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Two modern plays on the subject,—the Oreste of
The Oreste of Voltaire.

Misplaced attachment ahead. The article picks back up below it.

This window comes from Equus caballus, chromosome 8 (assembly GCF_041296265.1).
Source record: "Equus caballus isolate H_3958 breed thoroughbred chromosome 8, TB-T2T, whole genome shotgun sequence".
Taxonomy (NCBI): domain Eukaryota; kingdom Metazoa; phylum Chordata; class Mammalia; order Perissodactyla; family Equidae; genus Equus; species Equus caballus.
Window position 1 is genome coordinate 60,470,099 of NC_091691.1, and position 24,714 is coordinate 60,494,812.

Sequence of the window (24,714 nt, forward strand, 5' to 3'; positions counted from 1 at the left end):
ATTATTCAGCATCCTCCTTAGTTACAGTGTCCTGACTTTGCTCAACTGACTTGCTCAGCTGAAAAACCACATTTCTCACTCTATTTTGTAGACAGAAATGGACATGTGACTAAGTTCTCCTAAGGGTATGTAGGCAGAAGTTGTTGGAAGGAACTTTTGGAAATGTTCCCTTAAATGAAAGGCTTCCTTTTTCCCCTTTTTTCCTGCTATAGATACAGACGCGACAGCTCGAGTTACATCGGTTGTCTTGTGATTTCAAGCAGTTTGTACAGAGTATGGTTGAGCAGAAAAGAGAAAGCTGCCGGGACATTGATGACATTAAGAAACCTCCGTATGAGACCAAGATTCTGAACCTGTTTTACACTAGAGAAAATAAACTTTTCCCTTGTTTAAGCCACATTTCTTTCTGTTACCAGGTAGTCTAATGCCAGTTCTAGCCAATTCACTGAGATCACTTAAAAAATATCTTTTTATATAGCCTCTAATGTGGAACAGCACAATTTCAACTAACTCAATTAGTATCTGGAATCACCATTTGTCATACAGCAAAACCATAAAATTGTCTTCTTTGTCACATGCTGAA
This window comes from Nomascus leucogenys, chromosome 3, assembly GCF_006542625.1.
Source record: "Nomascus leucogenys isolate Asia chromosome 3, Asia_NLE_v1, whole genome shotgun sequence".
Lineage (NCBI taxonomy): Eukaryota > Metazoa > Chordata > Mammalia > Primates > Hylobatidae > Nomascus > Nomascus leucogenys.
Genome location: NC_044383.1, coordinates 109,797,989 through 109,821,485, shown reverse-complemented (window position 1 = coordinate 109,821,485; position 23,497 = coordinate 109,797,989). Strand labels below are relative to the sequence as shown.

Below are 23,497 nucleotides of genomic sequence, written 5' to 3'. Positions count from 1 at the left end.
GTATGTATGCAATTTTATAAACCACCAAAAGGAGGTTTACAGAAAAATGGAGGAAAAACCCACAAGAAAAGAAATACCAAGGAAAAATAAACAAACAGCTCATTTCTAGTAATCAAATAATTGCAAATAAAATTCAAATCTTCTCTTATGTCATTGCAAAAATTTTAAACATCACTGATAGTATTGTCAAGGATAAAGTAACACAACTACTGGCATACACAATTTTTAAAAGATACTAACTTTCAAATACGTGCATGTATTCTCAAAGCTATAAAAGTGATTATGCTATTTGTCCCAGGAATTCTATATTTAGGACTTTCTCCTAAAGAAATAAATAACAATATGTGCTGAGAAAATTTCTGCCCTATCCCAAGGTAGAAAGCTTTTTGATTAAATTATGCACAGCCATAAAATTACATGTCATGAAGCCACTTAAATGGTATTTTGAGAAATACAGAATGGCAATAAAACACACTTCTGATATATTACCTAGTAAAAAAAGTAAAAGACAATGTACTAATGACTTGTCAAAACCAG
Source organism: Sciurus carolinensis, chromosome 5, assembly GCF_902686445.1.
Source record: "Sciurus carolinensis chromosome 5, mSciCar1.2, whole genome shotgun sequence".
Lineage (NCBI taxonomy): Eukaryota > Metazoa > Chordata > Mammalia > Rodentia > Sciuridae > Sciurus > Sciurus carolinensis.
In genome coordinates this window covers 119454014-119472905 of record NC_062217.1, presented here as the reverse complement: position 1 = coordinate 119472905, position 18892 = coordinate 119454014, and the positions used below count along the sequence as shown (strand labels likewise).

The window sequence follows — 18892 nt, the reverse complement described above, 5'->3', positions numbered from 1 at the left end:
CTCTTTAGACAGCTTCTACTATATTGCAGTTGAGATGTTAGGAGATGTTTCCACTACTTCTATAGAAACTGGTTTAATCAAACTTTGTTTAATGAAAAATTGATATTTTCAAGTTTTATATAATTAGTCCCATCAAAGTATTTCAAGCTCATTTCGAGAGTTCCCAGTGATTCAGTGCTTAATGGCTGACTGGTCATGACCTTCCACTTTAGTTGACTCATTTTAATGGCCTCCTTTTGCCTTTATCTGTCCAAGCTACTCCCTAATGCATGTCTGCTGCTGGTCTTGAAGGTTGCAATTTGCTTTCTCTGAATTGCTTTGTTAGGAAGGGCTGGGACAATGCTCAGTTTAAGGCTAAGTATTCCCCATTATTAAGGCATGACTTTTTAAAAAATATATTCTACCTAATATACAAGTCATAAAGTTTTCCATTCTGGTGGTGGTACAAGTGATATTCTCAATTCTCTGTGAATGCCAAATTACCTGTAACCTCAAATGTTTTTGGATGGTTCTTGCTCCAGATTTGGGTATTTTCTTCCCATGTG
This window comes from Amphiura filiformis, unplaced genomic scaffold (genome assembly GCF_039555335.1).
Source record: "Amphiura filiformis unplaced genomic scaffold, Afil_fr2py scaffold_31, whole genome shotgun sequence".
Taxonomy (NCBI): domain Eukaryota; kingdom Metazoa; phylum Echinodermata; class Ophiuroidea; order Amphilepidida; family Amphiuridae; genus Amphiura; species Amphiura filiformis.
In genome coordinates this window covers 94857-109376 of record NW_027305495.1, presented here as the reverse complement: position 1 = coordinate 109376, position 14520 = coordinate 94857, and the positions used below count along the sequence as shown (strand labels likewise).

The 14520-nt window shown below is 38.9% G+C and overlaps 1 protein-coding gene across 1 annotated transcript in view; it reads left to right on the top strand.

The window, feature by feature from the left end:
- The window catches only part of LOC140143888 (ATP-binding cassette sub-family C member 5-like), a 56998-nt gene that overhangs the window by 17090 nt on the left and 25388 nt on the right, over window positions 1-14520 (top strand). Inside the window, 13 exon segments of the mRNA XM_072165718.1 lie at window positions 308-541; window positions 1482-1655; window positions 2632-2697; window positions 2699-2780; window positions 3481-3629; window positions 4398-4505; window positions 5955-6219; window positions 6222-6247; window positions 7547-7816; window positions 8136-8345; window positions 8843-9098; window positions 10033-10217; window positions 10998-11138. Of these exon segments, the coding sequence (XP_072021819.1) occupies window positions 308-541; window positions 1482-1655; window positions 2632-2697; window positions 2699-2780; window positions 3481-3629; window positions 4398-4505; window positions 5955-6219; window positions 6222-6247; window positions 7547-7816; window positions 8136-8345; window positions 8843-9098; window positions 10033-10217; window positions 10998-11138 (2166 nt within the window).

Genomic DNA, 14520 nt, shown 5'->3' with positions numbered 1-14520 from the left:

Voltaire and the Oreste of Alfieri,—so directly invite a comparison with the Greek dramatists, and especially with Sophocles, that they claim a brief notice here. Each is, in its own way, the work of one who has endeavoured to seize the spirit of antiquity; who appreciates the charms of the Greek treatment; and who wishes to preserve the beauty of Greek outline, while telling the story in a new manner, such as he deems more effective for the modern theatre. Each play thus becomes a suggestive criticism on the antique.